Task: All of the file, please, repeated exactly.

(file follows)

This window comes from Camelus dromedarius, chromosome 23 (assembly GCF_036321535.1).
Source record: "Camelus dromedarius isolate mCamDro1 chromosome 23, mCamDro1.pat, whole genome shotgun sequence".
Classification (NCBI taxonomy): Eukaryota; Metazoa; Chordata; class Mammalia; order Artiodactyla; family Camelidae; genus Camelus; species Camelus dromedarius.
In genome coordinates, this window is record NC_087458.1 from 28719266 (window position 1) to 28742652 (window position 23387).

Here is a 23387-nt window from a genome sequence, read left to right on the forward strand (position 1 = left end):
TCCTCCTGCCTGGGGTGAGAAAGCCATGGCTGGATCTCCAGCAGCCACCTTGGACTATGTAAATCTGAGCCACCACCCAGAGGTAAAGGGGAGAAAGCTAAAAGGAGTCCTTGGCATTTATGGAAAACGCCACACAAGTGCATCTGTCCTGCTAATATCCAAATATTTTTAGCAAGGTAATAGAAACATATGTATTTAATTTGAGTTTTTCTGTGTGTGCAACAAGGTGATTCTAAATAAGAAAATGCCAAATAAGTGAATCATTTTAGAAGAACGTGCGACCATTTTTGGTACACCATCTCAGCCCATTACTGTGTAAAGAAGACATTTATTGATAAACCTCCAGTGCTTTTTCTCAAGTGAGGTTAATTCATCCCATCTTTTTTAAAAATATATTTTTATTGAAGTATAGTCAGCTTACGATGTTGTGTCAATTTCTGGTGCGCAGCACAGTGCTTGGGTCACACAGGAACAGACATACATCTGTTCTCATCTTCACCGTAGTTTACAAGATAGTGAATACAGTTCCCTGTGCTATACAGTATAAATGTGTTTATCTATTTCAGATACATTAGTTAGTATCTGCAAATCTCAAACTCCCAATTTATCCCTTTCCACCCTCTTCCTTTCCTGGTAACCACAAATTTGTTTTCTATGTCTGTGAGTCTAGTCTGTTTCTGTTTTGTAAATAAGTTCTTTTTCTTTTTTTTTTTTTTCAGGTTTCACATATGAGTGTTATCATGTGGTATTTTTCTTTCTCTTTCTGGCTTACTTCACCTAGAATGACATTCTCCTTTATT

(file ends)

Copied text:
This window comes from Camelus dromedarius, chromosome 23 (assembly GCF_036321535.1).
Source record: "Camelus dromedarius isolate mCamDro1 chromosome 23, mCamDro1.pat, whole genome shotgun sequence".
Classification (NCBI taxonomy): Eukaryota; Metazoa; Chordata; class Mammalia; order Artiodactyla; family Camelidae; genus Camelus; species Camelus dromedarius.
In genome coordinates, this window is record NC_087458.1 from 28719266 (window position 1) to 28742652 (window position 23387).

Here is a 23387-nt window from a genome sequence, read left to right on the forward strand (position 1 = left end):
TCCTCCTGCCTGGGGTGAGAAAGCCATGGCTGGATCTCCAGCAGCCACCTTGGACTATGTAAATCTGAGCCACCACCCAGAGGTAAAGGGGAGAAAGCTAAAAGGAGTCCTTGGCATTTATGGAAAACGCCACACAAGTGCATCTGTCCTGCTAATATCCAAATATTTTTAGCAAGGTAATAGAAACATATGTATTTAATTTGAGTTTTTCTGTGTGTGCAACAAGGTGATTCTAAATAAGAAAATGCCAAATAAGTGAATCATTTTAGAAGAACGTGCGACCATTTTTGGTACACCATCTCAGCCCATTACTGTGTAAAGAAGACATTTATTGATAAACCTCCAGTGCTTTTTCTCAAGTGAGGTTAATTCATCCCATCTTTTTTAAAAATATATTTTTATTGAAGTATAGTCAGCTTACGATGTTGTGTCAATTTCTGGTGCGCAGCACAGTGCTTGGGTCACACAGGAACAGACATACATCTGTTCTCATCTTCACCGTAGTTTACAAGATAGTGAATACAGTTCCCTGTGCTATACAGTATAAATGTGTTTATCTATTTCAGATACATTAGTTAGTATCTGCAAATCTCAAACTCCCAATTTATCCCTTTCCACCCTCTTCCTTTCCTGGTAACCACAAATTTGTTTTCTATGTCTGTGAGTCTAGTCTGTTTCTGTTTTGTAAATAAGTTCTTTTTCTTTTTTTTTTTTTTCAGGTTTCACATATGAGTGTTATCATGTGGTATTTTTCTTTCTCTTTCTGGCTTACTTCACCTAGAATGACATTCTCCTTTATT